Kroll Review 2/4

Version: 1.0
Release Date: Sep 27, 2008
Price Purchased: $7.99
Publisher: Digital Legends
Developer: Digital Legends

App Store Page

Great graphics and smooth animation; solid controls

Very short, gameplay is disappointingly simple and repetitive

Kroll’s presentation will draw you in and provide some fun, but its short campaign makes it a poor value.

Kroll is a fantasy-themed beat-’em-up where you play as a club-wielding shaman in search of his soul. Instead of the usual months of silent contemplation, Kroll’s spiritual journey involves jogging through amazing 3D environments and bashing hundreds of enemies into goo. Kroll definitely offers a nice demonstration of the iPhone’s graphics horsepower. Unfortunately, the game’s glamorous presentation is not enough to conceal its lack of breadth and depth–there’s just no way this extra-short adventure is worth eight bucks.

Kroll plays very much like the classic side-scrolling arcade game Kung Fu Master. The objective is to walk through a level from left to right, while enemies come at you from either side. You have two basic attacks at your disposal: a fast thrusting attack and a slower swinging attack. As you dole out damage, you fill up a gauge that allows you to perform a ground smash attack that hits enemies in both directions. There are three chapters in the game, each with a number of smaller sections or rooms. Each section typically concludes with a miniboss fight, and the chapters end against gargantuan final bosses.

You move and execute attacks by touching one of three touch buttons on either side of the screen–the right-hand buttons move and attack right, and the left-hand buttons do the same on the left. Though moving and attacking in this way might feel awkward initially, the controls end up being very easy to use. The final boss fights are managed in a completely different manner. These encounters unfold as a cutscene; you have to quickly tap the indicated areas of the screen as the action plays out.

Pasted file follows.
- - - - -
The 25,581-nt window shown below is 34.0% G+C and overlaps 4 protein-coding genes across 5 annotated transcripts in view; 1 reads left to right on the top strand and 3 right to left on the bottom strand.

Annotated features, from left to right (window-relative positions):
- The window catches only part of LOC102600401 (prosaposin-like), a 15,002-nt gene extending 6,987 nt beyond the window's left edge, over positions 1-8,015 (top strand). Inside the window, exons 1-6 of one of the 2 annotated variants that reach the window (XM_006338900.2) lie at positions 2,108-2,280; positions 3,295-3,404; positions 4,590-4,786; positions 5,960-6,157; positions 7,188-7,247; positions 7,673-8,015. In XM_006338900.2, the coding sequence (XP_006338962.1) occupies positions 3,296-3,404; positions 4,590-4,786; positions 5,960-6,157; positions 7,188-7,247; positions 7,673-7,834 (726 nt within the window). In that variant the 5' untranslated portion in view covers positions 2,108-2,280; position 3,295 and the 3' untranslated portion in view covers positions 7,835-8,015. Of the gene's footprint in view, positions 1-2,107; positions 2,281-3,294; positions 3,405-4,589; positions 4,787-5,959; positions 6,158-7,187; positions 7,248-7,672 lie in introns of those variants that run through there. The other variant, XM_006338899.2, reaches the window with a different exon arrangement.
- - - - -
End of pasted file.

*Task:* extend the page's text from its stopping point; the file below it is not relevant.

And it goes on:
There are only a few types of enemies in Kroll, and their variation is almost purely aesthetic. This adds to the general feeling that most of the developer’s time was spent making Kroll look nice, and the game itself is a bit of an afterthought. Similar games feature jumping, high and low attacks, blocking, and projectile dodging; Kroll’s omission of these gameplay basics is disappointing. In fact, the gameplay is so simple that it almost feels like a rhythm game, rather than an action game. The gameplay highlights are probably the minibosses, who can present a real challenge and require some actual thought to beat. They are far more interesting than the final boss fights, which are fun to watch the first time through, but lack challenge. It’s too easy to memorize their sequences.

Ultimately, Kroll seems like it was made by a talented team of artists, animators, and musicians–along with one poor sap who was responsible for all the gameplay. Most players will be able to see all the content in the game in under half an hour; you can try a higher difficulty level, but its content will be the same. If you have some money burning a hole in your pocket, and you want to show off some really awesome-looking graphics on your iPhone, Kroll is worth checking out. Otherwise, you should probably hold out for a price drop.

via Conor


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